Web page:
Mechanical properties of hypoeutectic, eutectic, and hypereutectic Al-Si automotive alloys under ageing treatment


  • Dewan Salsabil Ahammad
  • Ahmed Asif Razin
  • Akib Abdullah Khan
  • Mohammad Salim Kaiser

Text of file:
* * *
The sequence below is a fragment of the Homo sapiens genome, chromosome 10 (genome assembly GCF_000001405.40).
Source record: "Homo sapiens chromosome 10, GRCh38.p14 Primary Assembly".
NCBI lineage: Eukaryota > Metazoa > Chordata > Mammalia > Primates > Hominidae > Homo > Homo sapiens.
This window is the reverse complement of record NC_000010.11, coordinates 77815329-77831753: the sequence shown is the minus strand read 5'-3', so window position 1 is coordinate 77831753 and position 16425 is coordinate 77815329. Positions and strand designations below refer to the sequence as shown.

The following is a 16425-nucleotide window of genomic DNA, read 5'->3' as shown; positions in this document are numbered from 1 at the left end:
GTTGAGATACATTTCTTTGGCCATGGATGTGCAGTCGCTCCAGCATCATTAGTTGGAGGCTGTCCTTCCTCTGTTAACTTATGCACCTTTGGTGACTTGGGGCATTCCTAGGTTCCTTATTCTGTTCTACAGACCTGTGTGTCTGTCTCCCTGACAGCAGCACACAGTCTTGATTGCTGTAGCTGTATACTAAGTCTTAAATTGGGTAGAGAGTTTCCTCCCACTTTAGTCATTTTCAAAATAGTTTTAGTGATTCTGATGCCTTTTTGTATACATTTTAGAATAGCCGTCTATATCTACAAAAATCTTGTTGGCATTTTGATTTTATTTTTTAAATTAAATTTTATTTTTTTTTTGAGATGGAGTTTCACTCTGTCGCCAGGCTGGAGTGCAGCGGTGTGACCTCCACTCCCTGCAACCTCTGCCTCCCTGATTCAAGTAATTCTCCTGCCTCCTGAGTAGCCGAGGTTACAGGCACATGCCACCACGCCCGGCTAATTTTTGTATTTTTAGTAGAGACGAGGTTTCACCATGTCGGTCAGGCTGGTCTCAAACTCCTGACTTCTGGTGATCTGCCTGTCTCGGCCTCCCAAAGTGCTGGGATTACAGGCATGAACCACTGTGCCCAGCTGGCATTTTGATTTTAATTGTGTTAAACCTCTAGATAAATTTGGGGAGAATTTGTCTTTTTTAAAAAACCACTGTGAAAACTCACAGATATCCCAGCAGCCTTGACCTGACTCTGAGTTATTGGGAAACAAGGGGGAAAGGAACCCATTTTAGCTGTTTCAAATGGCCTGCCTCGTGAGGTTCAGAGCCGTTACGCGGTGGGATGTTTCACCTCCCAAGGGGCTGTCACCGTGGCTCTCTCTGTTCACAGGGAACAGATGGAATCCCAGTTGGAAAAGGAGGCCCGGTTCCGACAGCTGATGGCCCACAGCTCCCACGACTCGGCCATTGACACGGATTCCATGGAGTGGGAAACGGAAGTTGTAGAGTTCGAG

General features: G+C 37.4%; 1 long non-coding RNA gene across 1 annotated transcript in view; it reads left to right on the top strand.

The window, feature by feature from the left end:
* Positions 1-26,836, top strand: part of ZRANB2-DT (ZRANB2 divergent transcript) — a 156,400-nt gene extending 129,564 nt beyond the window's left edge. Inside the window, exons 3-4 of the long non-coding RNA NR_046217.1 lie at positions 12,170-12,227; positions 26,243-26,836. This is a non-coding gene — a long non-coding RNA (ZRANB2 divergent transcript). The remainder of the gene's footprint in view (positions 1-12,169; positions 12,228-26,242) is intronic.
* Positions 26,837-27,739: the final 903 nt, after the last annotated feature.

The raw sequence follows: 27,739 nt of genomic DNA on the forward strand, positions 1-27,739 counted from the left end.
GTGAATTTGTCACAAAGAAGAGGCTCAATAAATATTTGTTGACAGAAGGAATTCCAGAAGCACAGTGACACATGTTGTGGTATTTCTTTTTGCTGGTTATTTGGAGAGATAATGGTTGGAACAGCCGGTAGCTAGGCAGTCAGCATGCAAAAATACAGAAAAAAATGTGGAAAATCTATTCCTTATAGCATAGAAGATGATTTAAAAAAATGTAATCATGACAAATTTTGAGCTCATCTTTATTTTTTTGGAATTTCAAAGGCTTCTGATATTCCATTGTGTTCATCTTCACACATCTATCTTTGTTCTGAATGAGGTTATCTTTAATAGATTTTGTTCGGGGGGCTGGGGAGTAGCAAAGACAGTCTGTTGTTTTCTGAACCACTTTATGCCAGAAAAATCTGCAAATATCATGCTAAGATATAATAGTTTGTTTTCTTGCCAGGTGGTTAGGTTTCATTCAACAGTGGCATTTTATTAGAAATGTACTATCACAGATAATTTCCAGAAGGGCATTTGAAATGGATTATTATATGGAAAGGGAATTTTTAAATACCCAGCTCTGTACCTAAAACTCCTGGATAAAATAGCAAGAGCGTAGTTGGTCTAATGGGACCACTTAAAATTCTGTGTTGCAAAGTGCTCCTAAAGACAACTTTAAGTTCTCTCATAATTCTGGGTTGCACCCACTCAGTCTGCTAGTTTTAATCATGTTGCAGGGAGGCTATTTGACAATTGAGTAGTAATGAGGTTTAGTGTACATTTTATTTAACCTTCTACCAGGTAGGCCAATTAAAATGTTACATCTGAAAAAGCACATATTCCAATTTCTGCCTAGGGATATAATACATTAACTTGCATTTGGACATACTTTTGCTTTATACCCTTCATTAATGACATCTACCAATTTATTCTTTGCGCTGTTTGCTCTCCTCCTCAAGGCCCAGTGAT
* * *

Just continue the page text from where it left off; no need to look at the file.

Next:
The role of different levels of silicon on mechanical properties has been investigated through tensile and impact tests along with fractography of Al-Si automotive alloys. Cast alloys are given precipitation strengthening through T6 heat treatment. It has been experimentally determined that ageing these alloys leads to the enhancement of tensile properties, which is mainly caused by the precipitation of the intermetallics such as Al2Cu, Mg2Si, and Al2CuMg within the Al-matrix. The ductility of these alloys primarily exhibit a diminishing trend as the ageing temperature increased. This diminishing trend can be attributed to the formation of fine precipitates like GP zones and metastable phases. However, after reaching a certain temperature, the ductility started to increase again. This is caused by the coarsening of the precipitates. At higher strain rates, the tensile strength is found to be identical for higher Si-added alloys due to their brittleness. The microstructures of the alloys reveal that as Si content increases, eutectic phases become more apparent. Fractography of the base alloy exhibits a small dimple structure, and higher Si-added alloys initiate the crack propagation. Beyond eutectic composition, the mechanical properties of the alloys became distorted due to block-like primary Si into the Al-matrix.

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